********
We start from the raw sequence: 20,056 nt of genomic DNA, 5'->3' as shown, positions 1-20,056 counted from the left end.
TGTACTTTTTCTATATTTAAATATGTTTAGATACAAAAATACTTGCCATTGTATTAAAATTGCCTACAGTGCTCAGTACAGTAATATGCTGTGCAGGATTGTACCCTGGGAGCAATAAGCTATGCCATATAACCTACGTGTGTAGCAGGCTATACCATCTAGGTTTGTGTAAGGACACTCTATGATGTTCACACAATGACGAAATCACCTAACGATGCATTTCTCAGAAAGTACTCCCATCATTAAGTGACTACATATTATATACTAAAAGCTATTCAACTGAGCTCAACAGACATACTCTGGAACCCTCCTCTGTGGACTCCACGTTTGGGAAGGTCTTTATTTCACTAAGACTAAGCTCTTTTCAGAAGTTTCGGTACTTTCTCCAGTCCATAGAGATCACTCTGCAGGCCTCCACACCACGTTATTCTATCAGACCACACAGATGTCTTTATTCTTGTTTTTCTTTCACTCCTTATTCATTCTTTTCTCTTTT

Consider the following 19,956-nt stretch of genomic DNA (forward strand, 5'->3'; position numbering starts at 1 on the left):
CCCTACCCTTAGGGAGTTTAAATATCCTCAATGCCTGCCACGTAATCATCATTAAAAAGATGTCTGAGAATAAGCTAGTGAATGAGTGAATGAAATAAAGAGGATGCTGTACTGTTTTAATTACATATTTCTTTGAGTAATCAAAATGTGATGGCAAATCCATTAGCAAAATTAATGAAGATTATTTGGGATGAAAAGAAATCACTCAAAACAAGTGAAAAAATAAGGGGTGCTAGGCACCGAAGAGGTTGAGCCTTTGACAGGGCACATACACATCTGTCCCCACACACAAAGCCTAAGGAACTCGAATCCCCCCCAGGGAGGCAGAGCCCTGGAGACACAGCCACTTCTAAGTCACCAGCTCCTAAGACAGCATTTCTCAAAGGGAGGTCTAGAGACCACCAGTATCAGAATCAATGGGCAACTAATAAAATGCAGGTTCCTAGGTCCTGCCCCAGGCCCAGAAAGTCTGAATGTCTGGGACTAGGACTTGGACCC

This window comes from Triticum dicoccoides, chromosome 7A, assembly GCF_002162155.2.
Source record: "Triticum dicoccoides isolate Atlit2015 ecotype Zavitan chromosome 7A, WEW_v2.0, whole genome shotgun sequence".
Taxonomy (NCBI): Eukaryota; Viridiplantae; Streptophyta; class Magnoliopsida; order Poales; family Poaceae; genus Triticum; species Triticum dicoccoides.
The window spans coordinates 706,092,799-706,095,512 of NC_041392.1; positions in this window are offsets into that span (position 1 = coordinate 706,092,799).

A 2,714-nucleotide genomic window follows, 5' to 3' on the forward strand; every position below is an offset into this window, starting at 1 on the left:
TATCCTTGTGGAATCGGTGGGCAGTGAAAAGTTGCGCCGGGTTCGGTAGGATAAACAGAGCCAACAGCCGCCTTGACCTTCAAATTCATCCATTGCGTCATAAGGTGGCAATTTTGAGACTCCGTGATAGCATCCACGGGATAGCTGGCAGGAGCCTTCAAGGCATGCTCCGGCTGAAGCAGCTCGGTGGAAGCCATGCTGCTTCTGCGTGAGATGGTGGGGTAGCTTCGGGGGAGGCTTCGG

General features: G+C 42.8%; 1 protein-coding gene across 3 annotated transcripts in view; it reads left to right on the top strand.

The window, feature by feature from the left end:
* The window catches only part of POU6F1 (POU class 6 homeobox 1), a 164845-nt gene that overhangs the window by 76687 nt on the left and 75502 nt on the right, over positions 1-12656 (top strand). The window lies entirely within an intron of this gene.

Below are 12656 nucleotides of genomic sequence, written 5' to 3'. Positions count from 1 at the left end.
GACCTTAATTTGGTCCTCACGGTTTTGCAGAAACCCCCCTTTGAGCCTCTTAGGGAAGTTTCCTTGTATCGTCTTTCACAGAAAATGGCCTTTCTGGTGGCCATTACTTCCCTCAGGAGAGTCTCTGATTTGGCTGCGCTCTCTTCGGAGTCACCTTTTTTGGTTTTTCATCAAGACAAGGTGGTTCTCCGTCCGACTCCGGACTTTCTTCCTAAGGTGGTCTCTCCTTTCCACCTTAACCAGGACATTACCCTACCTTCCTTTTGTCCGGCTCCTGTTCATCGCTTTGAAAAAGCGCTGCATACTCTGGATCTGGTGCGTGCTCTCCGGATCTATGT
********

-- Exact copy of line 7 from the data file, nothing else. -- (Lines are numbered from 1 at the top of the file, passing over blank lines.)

Taxonomy (NCBI): Eukaryota; Viridiplantae; Streptophyta; class Magnoliopsida; order Poales; family Poaceae; genus Triticum; species Triticum dicoccoides.